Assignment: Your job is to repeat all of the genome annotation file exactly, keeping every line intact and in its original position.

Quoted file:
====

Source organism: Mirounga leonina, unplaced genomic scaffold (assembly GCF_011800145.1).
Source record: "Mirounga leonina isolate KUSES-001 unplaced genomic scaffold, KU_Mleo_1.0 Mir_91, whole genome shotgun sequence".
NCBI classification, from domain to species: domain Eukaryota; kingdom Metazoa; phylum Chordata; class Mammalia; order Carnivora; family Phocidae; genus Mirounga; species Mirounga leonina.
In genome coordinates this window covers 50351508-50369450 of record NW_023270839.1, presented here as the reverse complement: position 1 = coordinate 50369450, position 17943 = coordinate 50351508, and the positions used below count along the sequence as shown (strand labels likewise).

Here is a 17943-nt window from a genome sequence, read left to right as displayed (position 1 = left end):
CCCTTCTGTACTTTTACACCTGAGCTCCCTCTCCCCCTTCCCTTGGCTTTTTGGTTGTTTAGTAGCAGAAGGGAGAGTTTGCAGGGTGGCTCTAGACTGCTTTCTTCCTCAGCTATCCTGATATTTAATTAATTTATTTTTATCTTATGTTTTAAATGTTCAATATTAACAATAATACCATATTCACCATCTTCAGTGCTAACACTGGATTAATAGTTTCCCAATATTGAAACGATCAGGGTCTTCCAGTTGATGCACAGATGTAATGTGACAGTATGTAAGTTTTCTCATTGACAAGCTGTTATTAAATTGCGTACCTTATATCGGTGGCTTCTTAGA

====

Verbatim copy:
Source organism: Mirounga leonina, unplaced genomic scaffold (assembly GCF_011800145.1).
Source record: "Mirounga leonina isolate KUSES-001 unplaced genomic scaffold, KU_Mleo_1.0 Mir_91, whole genome shotgun sequence".
NCBI classification, from domain to species: domain Eukaryota; kingdom Metazoa; phylum Chordata; class Mammalia; order Carnivora; family Phocidae; genus Mirounga; species Mirounga leonina.
In genome coordinates this window covers 50351508-50369450 of record NW_023270839.1, presented here as the reverse complement: position 1 = coordinate 50369450, position 17943 = coordinate 50351508, and the positions used below count along the sequence as shown (strand labels likewise).

Here is a 17943-nt window from a genome sequence, read left to right as displayed (position 1 = left end):
CCCTTCTGTACTTTTACACCTGAGCTCCCTCTCCCCCTTCCCTTGGCTTTTTGGTTGTTTAGTAGCAGAAGGGAGAGTTTGCAGGGTGGCTCTAGACTGCTTTCTTCCTCAGCTATCCTGATATTTAATTAATTTATTTTTATCTTATGTTTTAAATGTTCAATATTAACAATAATACCATATTCACCATCTTCAGTGCTAACACTGGATTAATAGTTTCCCAATATTGAAACGATCAGGGTCTTCCAGTTGATGCACAGATGTAATGTGACAGTATGTAAGTTTTCTCATTGACAAGCTGTTATTAAATTGCGTACCTTATATCGGTGGCTTCTTAGA